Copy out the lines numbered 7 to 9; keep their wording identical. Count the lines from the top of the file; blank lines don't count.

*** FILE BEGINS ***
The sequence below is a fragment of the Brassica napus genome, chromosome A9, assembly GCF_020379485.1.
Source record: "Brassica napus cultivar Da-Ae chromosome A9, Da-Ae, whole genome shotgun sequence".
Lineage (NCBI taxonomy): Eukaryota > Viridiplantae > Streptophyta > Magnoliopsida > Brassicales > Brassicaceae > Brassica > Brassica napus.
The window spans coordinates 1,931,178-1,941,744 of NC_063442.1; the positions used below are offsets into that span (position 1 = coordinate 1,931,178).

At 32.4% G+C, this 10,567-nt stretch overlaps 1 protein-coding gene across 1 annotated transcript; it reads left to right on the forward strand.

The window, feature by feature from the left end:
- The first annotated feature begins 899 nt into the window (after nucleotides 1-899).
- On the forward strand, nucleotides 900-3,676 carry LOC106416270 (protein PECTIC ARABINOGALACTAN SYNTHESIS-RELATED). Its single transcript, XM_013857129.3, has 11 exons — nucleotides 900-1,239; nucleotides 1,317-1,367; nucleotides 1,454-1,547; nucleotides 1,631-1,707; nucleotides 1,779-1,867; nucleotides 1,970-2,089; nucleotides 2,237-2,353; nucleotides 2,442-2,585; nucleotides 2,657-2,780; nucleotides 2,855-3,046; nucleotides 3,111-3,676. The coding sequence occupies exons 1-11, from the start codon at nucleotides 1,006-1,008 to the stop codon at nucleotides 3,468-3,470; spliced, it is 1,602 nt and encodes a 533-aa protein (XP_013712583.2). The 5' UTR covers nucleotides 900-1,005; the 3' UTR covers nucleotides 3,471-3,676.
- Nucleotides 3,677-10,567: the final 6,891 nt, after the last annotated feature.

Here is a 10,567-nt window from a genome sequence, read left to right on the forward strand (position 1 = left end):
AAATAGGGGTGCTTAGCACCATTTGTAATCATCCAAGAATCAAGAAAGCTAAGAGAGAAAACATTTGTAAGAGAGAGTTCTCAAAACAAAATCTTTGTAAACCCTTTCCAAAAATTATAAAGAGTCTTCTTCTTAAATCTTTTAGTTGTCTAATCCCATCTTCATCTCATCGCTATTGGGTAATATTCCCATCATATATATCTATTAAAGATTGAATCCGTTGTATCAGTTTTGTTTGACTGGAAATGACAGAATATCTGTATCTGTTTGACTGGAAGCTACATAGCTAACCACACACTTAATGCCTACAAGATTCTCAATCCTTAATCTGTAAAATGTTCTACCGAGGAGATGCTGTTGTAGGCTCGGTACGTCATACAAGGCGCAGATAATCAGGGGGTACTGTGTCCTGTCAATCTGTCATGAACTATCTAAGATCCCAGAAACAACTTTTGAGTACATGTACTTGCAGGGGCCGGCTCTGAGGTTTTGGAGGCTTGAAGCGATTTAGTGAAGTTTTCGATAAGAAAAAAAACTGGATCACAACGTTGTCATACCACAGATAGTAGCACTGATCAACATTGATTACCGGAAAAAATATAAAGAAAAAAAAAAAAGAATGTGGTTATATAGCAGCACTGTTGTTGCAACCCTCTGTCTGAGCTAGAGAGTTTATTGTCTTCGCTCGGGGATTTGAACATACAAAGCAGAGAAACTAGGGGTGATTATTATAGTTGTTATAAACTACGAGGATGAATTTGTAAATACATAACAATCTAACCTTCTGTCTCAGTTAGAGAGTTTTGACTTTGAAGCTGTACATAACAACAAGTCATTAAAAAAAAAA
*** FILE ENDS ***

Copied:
- The first annotated feature begins 899 nt into the window (after nucleotides 1-899).
- On the forward strand, nucleotides 900-3,676 carry LOC106416270 (protein PECTIC ARABINOGALACTAN SYNTHESIS-RELATED). Its single transcript, XM_013857129.3, has 11 exons — nucleotides 900-1,239; nucleotides 1,317-1,367; nucleotides 1,454-1,547; nucleotides 1,631-1,707; nucleotides 1,779-1,867; nucleotides 1,970-2,089; nucleotides 2,237-2,353; nucleotides 2,442-2,585; nucleotides 2,657-2,780; nucleotides 2,855-3,046; nucleotides 3,111-3,676. The coding sequence occupies exons 1-11, from the start codon at nucleotides 1,006-1,008 to the stop codon at nucleotides 3,468-3,470; spliced, it is 1,602 nt and encodes a 533-aa protein (XP_013712583.2). The 5' UTR covers nucleotides 900-1,005; the 3' UTR covers nucleotides 3,471-3,676.
- Nucleotides 3,677-10,567: the final 6,891 nt, after the last annotated feature.